Parenting styles covers everything that you do to your kid and how they react to it. Although it is how you behave that defines how your kid is going to react in any situation.
In this article, we are going to see how different types of parenting are practiced and how they affect the kids.
There has been much research on parenting and its effects, and researchers have come out with mainly four types of parenting.
We have explained all the four types of parenting in this article and have also explained how the parenting style affects the kids.
There are basically four types of parenting styles:
Authoritarian parents believe kids should follow the rules without exception.
In simple words, authoritarian parents are famous for saying, "Because I said so," when a child questions the reasons behind a rule. They are not interested in negotiating and their focus is on obedience. They also don't allow kids to get involved in problem-solving challenges or obstacles. Instead, they make the rules and enforce the consequences with little regard for a child's opinion.
Moreover, authoritarian parents may use punishments instead of discipline. So rather than teach a child how to make better choices, they're invested in making kids feel sorry for their mistakes. Children who grow up with strict authoritarian parents tend to follow rules much of the time. But, their obedience comes at a price.
As a result, Children of authoritarian parents are at a higher risk of developing self-esteem problems because their opinions aren't valued. They may also become hostile or aggressive. Rather than think about how to do things better in the future, they often focus on the anger they feel toward their parents. Since authoritarian parents are often strict, their children may grow to become good liars in an effort to avoid punishment.
Authoritative parents have rules and they use consequences, but they also take their children's opinions into account. They validate their children's feelings, while also making it clear that the adults are ultimately in charge.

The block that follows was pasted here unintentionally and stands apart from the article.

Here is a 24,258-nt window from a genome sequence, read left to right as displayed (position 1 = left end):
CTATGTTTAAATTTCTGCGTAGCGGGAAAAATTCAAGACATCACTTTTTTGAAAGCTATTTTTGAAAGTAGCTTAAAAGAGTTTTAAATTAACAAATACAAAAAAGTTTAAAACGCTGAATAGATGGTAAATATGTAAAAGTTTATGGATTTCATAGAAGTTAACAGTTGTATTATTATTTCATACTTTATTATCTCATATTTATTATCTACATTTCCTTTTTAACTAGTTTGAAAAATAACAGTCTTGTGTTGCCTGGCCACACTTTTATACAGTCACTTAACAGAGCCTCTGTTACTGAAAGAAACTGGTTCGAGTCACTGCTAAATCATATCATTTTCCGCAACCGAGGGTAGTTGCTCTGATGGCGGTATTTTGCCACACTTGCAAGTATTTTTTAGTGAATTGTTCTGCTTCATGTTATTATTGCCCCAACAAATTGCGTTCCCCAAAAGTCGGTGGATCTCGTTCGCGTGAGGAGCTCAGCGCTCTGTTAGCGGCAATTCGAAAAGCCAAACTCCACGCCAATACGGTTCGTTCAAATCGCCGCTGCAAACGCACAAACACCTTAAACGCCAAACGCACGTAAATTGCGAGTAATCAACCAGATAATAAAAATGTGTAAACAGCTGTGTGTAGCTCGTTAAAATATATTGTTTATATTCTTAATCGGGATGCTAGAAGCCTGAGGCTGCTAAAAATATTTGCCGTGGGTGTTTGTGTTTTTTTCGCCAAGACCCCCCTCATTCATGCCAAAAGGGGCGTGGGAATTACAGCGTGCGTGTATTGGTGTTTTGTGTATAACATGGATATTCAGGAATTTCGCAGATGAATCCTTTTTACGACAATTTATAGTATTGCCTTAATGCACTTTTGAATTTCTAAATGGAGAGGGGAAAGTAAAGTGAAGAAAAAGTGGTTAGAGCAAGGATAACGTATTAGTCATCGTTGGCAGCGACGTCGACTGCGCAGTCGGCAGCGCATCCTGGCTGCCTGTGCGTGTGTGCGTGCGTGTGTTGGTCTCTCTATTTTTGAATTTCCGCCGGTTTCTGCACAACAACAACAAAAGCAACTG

Most of the time, authoritative parents invest time and energy into preventing behavior problems before they start. They also use positive discipline strategies to reinforce good behavior, like praise and reward systems. Researchers have found kids who have authoritative parents are most likely to become responsible adults who feel comfortable expressing their opinions. Children raised with authoritative discipline tend to be happy and successful. They're also more likely to be good at making decisions and evaluating safety risks on their own.
Permissive parents are lenient. They often only step in when there's a serious problem. Moreover, they're quite forgiving and they adopt an attitude of "kids will be kids." When they do use consequences, they may not make those consequences stick. They might give privileges back if a child begs or they may allow a child to get out of time-out early if he promises to be good. Permissive parents usually take on more of a friend role than a parent role. They often encourage their children to talk with them about their problems, but they usually don't put much effort into discouraging poor choices or bad behavior.
As per the researchers, kids who grow up with permissive parents are more likely to struggle academically. They exhibit behavioral problems as they don't appreciate authority and rules. They often have low self-esteem and may report a lot of sadness. They're also at a higher risk for health problems, like obesity, because permissive parents struggle to limit junk food intake. They are even more likely to have dental cavities because permissive parents often don't enforce good habits, like ensuring a child brushes his teeth.
In the case of uninvolved parenting, the parents tend to have little knowledge of what their children are doing. Children may not receive much guidance, nurturing, and parental attention. Uninvolved parents expect children to raise themselves. They don't devote much time or energy to meeting children's basic needs. Uninvolved parents may be neglectful but it's not always intentional. For example, a parent with mental health issues or substance abuse problems, may not be able to care for a child's physical or emotional needs on a consistent basis.
Most of the time, uninvolved parents lack knowledge about child development. And sometimes, they're simply overwhelmed with other problems, like work, paying bills, and managing a household. Children with uninvolved parents are likely to struggle with self-esteem issues. They tend to perform poorly in school. They also exhibit frequent behavior problems and rank low in happiness.
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